Gunsmithing Question-oversize chamber

I bought a .22 barrel liner and installed it in the rifle. I did a trade with guy who had the special drill for the barrel liners from
Brownells. I drilled a rifle for him and since he had the chamber reamer and head space gauge he chambered my rifle. I got the barrel back today and the chamber is about .002" over what the original chamber was. The original shot out chamber measured .228 and the new chamber is .230. The rifle seems to shoot OK but I have not yet installed the new sights and am not sure. The rifle is a Remington model 6 and is one of the earliest ones so it is about 100 years old, if that makes any difference. I assume that the rounds the rifle was designed for probably used black powder instead of smokeless, so maybe that is way the chamber is smaller than the new reamed one. However, I think it is too big and the dimensions I have found online agree with me. I do not want to remove the new liner and start over again and I cannot ask the guy who chambered it for me to buy me a new liner. So I am thinking about using electroless nickel plating to shrink the chamber. I could pretty easily devise and build a contraption that would slowly raise the barrel out of the plating solution so that the plating would taper to the full thickness, so that the plating would be full thickness for about the length of a long rifle case and then taper off where the chamber start to neck down. Or I could just stick the barrel in the solution to the proper depth and plate it the proper thickness and end up with an abrupt edge where the plating ends. This edge would be about .0015 high. Any thoughts? Thanks, Eric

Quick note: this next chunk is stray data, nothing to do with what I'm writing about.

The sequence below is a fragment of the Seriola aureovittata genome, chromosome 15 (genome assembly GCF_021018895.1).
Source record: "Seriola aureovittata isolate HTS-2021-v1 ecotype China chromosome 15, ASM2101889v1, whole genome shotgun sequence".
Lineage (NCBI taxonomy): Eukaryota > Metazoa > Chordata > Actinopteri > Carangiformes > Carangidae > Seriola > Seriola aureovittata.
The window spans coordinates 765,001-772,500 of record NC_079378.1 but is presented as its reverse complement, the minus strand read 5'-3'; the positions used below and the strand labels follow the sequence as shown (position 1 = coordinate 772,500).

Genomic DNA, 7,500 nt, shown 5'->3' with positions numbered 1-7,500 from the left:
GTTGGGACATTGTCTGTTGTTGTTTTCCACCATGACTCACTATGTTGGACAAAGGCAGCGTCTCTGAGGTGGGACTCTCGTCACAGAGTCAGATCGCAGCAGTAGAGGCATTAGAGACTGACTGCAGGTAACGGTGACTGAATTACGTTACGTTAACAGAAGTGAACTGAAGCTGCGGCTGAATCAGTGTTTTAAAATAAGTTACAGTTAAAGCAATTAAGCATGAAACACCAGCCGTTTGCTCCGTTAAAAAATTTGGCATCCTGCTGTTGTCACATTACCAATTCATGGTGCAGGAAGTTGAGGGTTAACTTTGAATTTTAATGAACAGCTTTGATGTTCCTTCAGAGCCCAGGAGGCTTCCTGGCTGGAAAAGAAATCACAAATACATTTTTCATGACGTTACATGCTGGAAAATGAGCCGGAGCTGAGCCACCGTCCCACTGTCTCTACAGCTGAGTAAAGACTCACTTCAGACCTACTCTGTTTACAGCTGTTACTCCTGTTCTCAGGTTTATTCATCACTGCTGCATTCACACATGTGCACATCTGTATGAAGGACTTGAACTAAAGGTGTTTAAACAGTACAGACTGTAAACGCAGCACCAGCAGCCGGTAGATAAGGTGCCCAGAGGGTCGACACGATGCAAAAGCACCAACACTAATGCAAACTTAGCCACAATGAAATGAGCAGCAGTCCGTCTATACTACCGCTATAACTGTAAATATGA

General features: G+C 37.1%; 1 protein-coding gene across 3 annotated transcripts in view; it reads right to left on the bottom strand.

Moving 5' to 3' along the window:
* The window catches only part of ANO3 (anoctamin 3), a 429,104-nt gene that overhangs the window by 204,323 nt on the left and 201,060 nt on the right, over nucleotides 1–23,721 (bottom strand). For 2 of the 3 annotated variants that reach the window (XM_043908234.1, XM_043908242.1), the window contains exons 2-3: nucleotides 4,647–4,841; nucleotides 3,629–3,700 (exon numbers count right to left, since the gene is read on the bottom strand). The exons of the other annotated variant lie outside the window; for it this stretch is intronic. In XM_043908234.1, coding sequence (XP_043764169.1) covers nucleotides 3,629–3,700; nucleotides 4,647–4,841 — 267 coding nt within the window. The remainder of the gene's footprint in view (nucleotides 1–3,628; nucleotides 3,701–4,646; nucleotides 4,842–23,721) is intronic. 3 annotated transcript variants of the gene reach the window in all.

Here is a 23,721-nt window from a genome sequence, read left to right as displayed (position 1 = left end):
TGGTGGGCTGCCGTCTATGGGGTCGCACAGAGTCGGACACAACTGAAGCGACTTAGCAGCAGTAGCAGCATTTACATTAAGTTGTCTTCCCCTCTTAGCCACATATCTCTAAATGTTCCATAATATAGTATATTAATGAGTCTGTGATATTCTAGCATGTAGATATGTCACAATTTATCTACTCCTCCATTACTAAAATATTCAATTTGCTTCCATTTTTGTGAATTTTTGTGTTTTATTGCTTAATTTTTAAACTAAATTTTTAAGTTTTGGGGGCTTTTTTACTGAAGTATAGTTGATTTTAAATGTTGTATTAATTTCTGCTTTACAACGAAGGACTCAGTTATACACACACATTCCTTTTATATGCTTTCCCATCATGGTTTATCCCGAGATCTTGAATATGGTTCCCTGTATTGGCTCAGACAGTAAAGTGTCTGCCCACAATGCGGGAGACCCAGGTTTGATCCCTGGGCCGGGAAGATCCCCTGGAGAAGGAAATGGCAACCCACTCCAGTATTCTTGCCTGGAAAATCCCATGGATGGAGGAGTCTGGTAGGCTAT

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snipped-for-privacy@whidbey.com wrote:

I'd say get some sights on it and see how it shoots before you do anything . As long as it's not splitting cases and the case is sealing properly and not letting gas blow by it should be OK . I mean it's not like you're going to be reloading those cases ... My advice is worth what you paid , I'm not a gunsmith nor do I play one on TV ...
--
Snag



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On Tue, 25 Aug 2015 17:22:09 -0700, snipped-for-privacy@whidbey.com wrote:

If your barrel is a .22 rim fire the "head space" is determined by the case rim, not the forward end of the chamber. And, most .22 rim fire guns can be used with any one of the three lengths of .22 rim fire cartridges.
The SAAMI standards (available on line) list several chamber diameters for the .22 cartridge: .22 short chamber diameter    .2291 .22 long            .2307 .22 long rifle            .2267 .22 long rifle - Sporting        .2307 Unless otherwise noted all dia +.002
You might also want to read: http://www.gundigest.com/gunsmithing-articles/research_ruger10-22
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cheers,

John B.
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wrote: